@Sanesh without a super wide chainring with some kind of bushing interface I don’t see how it doesn’t flex and creak like an ARRRRGGGGGHHHH

@Cooper who said anything about watts? We’re talking about making 14-spd, 15-spd, & 16-spd chainlines possible for Joey McNextbestthing.

fartymarty
+2 Andrew Major cornedbeef
fartymarty  - April 13, 2021, 12:29 a.m.

Andrew, perfect timing.  I'm just in the process of doing a bike swap with my daughters (6 and 9).  Oldest is getting a new XS 27.5 Rockhopper and youngest gets the oldest 24" Frog resprayed to the colour of her choice.  

The Rochhopper comes with a 3x drive train thats getting swapped out for 1x Square taper 150mm cranks.  Next step will be short stem, proper rise bars, cassettes, adding a dropper and proper tyres / tubeless.  The forks probably also need looking at and rebuilding.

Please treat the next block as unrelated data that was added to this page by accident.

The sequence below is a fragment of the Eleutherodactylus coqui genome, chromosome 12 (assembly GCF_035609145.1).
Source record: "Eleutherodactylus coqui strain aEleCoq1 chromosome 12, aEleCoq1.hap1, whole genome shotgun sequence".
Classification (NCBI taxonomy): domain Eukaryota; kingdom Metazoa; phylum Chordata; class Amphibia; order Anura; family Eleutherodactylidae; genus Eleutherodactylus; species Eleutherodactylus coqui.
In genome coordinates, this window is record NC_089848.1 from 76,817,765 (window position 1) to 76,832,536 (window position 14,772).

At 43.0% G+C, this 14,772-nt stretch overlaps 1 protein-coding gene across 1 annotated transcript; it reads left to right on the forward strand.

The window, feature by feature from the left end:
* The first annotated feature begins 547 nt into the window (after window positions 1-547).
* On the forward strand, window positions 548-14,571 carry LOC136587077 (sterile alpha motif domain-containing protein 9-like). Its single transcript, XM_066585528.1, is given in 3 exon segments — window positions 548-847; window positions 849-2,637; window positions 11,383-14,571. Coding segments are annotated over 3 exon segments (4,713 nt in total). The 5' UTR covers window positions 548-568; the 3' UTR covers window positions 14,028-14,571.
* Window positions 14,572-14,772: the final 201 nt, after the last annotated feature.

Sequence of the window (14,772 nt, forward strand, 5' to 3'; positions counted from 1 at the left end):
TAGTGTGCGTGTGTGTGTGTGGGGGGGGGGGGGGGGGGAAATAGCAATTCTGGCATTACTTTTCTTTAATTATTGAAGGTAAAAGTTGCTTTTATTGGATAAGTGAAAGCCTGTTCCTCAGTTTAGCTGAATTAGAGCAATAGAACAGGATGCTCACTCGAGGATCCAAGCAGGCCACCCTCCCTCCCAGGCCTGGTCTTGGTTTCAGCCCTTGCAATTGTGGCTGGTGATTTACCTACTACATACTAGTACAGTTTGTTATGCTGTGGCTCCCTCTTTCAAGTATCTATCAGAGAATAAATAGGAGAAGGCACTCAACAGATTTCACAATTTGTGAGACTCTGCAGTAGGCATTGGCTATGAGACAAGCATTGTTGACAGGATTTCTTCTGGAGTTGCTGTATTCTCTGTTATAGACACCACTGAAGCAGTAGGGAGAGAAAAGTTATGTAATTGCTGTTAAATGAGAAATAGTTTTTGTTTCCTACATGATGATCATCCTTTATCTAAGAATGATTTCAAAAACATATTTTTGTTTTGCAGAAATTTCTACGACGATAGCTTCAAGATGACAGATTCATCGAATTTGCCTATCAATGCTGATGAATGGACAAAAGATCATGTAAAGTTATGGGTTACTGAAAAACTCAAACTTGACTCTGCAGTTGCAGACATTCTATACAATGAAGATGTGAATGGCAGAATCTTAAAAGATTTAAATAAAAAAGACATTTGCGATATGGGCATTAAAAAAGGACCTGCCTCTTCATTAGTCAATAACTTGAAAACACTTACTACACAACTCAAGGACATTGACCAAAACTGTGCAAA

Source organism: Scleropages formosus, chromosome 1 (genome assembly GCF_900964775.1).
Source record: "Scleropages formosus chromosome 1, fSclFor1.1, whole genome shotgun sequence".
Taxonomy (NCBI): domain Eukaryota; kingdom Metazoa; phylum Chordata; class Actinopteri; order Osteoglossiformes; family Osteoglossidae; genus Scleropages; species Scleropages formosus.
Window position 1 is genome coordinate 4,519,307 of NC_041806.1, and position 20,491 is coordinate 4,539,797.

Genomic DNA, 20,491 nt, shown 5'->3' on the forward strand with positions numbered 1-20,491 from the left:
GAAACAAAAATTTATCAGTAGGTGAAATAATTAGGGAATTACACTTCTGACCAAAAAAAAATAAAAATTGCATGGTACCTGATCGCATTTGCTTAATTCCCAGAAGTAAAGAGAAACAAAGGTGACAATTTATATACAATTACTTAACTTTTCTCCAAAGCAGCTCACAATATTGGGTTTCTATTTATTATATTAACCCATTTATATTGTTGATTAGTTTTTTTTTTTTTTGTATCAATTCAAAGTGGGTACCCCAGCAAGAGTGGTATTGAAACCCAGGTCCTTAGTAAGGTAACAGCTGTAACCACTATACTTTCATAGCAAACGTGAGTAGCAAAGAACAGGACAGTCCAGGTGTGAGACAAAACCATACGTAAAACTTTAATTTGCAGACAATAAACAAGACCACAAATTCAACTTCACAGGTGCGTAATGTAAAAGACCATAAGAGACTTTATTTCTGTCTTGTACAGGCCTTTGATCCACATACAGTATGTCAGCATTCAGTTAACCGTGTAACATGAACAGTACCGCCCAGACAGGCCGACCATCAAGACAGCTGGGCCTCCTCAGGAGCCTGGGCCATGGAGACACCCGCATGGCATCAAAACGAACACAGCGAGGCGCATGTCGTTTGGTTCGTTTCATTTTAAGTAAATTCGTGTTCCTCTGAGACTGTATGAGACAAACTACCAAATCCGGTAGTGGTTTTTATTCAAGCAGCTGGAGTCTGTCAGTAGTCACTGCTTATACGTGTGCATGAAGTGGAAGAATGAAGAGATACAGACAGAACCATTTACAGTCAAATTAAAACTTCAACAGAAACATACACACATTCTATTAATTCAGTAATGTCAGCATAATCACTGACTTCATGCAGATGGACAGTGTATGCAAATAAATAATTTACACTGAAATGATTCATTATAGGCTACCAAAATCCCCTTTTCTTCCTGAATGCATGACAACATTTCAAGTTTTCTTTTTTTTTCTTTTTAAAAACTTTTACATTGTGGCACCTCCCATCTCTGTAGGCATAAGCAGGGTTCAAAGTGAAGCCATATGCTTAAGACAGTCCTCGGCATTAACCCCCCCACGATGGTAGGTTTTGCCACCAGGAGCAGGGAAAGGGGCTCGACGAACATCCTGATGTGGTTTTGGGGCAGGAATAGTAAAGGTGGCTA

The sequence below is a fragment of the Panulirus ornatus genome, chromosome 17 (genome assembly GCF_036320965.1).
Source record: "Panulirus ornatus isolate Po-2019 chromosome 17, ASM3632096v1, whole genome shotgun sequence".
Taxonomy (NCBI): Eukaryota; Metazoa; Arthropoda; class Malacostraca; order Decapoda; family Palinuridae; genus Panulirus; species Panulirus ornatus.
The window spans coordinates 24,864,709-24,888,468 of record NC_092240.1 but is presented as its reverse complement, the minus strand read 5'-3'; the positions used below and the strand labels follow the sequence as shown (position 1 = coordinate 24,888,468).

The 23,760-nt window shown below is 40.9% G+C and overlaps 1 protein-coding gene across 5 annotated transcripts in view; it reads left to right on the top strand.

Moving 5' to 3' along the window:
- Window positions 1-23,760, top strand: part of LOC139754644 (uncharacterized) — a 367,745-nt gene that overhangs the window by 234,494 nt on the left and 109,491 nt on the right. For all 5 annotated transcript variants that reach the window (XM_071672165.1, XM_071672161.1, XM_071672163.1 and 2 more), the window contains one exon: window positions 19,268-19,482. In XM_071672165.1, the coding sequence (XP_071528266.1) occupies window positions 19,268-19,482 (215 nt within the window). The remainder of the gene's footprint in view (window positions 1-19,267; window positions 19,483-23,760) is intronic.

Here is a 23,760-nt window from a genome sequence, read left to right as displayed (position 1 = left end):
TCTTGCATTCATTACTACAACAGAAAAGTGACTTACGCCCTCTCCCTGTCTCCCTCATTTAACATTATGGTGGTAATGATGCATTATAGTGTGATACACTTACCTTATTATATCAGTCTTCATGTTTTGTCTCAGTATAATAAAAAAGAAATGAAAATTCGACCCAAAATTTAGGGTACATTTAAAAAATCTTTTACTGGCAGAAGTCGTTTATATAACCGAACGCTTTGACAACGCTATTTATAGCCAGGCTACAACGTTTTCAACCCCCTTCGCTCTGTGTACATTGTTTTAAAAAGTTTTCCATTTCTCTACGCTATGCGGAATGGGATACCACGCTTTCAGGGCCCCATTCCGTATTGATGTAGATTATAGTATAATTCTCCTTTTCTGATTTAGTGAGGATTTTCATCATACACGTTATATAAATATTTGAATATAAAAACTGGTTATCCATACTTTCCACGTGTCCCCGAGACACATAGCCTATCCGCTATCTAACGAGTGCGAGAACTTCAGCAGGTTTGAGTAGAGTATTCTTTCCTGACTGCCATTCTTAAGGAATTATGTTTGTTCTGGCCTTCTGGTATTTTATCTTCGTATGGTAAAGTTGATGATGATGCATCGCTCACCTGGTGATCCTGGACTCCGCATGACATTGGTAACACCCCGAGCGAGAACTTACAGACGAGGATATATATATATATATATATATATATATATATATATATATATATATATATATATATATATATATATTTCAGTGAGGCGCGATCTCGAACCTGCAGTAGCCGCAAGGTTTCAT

I did similar on the 24" Frog (and 20" Frog that's just been sold) and it changed the bike for the better.

It will be interesting to see where others are going with this.

m

Edit - we picked up the Rockhopper in the weekend. Have swapped 3x cranks for 1x and bars. The Suntour XCM fork is crap (and heavy) - I can barely get it to move with my 95kg so my 9YO has no chance. Am looking to take out one spring and even put a lighter spring in and add a ton of Judy butter to see if I can get it moving. Otherwise it maybe swapped out to my Krampus rigid fork which is similar length.  The chainline is crap (but it does change into the 36 easily) so i've got a narrower BB on the way.  It amazes me how "generic" off-the-peg bikes are even in smaller sizes.  It does look nice tho.

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AndrewMajor
0
Andrew Major  - April 13, 2021, 7:40 a.m.

Cool! Send me some pics of the progress if you think of it.

Dropper post eh? I go back and forth (not an issue for a while for me here). I think a nice QR (Chromag, Wolf Tooth) is in the future for this bike.

What dropper are you going with? 70mm XC/Gravel model?

Reply

fartymarty
+1 Andrew Major
fartymarty  - April 13, 2021, 7:58 a.m.